We are the storytelling species.
We think in story form, speak in story form, and bring meaning to our lives through story. Stories inform, inspire, teach, and guide us.
Reclaiming story is part of our birthright. Telling our own stories enables us to be heard, recognized, and acknowledged by others. We are eager to find our own voices by which we can be known to others. It is only through telling our own stories that our truth can be told, and that the meaning of our life can be identified.
Everyone has important stories to tell! Starting with the need to make sense of our lives before it is too late, and following in the footsteps of the Navajo Storytellers, StoryCommons is bringing the age-old tradition of storytelling into the digital age by assisting individuals, families, and communities to remember, record, and preserve the stories of their lives. This also helps keep us in touch with family and friends, while learning more about each other as our common storytelling DNA emerges through the common motifs and life experiences we all express in our stories and share as members of the human family. This is where our collective wisdom is stored, and it is open to all to explore and benefit from.
Here is a story about stories, to provide a context for why stories matter, from when stories were the center of community life…
There was a time when people spent the best times of their lives telling each other stories. It was a time when the land, sea, and sky sang love songs back and forth, a time when men and women lived in harmony with each other. It was when everybody gathered around fires at night to listen to the elders tell how everything came into being, how the seasons followed one another, and how the dawn chased away darkness. Stories gave everything a reason for being and told of the sacredness of all life. But one winter, a cold, harsh wind blew across the land, snuffing out the evening fires and taking everything with it, including the delicate web of stories that bound the people together. Then, in the spring, people began writing down their stories. Pretty soon their stories were printed, and other people read them. Then radio came along, and soon after that television, and people began listening to and watching other people’s stories. This inspired more and more people to tell their own stories to each other. And the strangest thing happened, they began to remember some of the old stories after they discovered that their own stories mirrored the stories originally told about the natural cycles around them. They started feeling better again, they found their direction again, and they felt linked together again. And best of all, everyone remembered that stories lead from and back to the sacredness of life.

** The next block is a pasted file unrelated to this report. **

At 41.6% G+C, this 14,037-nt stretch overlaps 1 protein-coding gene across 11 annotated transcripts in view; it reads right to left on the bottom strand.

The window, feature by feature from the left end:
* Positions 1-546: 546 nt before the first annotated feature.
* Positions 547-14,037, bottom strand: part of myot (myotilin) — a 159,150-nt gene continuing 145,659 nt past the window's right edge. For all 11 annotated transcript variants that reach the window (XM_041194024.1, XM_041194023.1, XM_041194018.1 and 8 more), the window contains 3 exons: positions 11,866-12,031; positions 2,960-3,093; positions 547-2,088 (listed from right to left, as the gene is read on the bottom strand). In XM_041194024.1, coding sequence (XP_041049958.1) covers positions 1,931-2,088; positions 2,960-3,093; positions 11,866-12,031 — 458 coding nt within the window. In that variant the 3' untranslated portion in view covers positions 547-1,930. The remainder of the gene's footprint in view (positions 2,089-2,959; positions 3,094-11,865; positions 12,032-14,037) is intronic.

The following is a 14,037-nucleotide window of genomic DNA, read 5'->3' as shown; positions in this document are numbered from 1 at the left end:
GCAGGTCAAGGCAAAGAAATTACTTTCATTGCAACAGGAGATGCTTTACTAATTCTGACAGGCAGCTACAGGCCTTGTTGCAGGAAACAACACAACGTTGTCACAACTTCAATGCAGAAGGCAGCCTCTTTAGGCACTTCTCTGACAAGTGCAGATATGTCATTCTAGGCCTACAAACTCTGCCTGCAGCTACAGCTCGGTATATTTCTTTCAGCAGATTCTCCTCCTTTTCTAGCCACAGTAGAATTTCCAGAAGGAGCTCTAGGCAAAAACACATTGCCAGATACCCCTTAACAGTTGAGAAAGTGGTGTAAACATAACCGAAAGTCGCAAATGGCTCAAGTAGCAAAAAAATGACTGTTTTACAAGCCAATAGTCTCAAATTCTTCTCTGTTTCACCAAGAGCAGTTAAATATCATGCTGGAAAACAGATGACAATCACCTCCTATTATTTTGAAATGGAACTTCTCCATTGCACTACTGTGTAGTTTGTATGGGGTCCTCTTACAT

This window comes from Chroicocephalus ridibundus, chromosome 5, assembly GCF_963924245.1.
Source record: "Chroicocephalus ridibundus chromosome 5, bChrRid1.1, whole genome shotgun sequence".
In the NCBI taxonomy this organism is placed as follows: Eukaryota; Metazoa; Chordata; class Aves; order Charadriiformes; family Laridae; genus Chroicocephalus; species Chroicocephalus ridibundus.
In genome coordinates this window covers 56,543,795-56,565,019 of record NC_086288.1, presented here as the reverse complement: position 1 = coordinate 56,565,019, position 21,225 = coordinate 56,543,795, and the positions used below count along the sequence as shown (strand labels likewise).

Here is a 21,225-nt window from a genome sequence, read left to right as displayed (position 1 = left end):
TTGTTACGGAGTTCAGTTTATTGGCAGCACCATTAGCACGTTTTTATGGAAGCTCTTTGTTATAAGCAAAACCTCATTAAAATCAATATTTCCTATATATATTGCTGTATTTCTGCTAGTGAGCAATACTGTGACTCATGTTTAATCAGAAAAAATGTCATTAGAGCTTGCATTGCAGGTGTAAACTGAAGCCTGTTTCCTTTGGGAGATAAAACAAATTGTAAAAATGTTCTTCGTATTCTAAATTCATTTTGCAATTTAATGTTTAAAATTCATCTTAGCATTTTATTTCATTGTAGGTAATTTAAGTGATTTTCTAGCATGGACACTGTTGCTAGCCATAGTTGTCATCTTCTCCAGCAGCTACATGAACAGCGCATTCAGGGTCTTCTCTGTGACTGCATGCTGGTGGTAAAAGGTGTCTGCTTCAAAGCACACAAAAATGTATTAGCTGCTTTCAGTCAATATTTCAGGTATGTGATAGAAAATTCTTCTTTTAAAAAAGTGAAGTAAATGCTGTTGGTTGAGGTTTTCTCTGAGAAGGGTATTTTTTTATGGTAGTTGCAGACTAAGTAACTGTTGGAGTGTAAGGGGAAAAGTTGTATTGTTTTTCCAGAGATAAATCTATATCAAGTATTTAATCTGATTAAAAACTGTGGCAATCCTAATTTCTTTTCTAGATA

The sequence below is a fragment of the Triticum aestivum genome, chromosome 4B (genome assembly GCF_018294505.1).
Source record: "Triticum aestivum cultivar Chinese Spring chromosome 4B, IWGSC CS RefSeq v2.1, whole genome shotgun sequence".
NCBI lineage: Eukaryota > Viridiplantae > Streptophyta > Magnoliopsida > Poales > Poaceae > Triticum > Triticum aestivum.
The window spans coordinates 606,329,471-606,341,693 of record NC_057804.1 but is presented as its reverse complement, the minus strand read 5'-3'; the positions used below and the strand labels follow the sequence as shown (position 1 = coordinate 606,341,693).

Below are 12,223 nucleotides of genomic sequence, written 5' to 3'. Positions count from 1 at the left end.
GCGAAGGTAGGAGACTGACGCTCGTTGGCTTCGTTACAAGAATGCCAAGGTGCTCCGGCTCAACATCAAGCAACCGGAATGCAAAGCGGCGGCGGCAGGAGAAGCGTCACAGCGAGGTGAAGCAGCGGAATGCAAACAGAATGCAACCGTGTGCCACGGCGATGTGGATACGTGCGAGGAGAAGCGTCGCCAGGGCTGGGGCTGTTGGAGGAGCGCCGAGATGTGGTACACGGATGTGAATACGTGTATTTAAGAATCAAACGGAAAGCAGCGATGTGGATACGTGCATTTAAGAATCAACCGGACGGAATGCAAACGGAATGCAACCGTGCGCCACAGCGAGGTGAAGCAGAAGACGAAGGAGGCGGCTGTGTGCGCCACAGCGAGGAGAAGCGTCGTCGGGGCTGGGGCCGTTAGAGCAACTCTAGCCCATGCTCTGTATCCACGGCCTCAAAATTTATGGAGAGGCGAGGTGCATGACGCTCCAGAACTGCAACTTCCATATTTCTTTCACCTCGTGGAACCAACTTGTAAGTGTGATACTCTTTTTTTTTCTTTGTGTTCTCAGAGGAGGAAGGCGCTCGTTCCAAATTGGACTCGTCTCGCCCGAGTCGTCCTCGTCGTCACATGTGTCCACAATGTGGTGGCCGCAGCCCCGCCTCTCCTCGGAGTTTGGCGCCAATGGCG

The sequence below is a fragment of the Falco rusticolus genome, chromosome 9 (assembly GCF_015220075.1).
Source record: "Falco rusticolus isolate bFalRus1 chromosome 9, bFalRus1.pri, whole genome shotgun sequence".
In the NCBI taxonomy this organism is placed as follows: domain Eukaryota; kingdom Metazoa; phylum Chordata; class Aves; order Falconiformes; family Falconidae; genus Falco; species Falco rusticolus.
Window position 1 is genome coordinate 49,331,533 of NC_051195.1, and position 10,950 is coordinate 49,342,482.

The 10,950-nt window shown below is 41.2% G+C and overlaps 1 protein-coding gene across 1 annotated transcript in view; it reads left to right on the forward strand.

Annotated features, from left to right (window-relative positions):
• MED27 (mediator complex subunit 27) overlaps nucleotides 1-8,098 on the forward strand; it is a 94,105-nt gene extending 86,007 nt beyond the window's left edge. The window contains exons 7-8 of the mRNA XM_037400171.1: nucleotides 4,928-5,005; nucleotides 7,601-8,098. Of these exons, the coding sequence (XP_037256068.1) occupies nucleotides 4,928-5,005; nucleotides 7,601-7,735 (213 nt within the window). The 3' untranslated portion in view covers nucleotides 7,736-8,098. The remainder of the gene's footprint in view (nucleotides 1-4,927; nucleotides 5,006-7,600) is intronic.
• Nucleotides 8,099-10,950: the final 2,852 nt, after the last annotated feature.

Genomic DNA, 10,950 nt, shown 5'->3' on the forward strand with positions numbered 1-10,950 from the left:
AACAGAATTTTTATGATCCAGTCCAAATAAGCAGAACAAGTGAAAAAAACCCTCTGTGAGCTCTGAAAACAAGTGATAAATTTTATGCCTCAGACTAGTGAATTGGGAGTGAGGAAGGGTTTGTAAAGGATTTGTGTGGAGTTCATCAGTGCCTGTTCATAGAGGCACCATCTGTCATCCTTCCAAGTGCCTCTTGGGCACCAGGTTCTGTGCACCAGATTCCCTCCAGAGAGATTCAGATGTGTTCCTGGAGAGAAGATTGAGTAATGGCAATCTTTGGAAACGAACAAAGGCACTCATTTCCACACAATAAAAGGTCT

Storytelling is in our blood. It is part of our nature. And today, especially, storytelling is about the best way to get to the heart of who we are and what matters most to us. We need all of our stories now to help re-make the world in the image of our origin, to re-claim our deepest nature, and to co-create the wholeness, interconnectedness, and unity we envision. Sharing our deeply-felt stories is how we get to know what our connections are, what our values are, what we stand for, and what our dreams are. There may be nothing more important than to remember that each of our stories are pieces of our collective history as a human family; everyone has an important contribution to make in telling our collective story. Stories matter because:
We are the storytelling species
Telling our stories is a spiritual endeavor
Our stories can change the world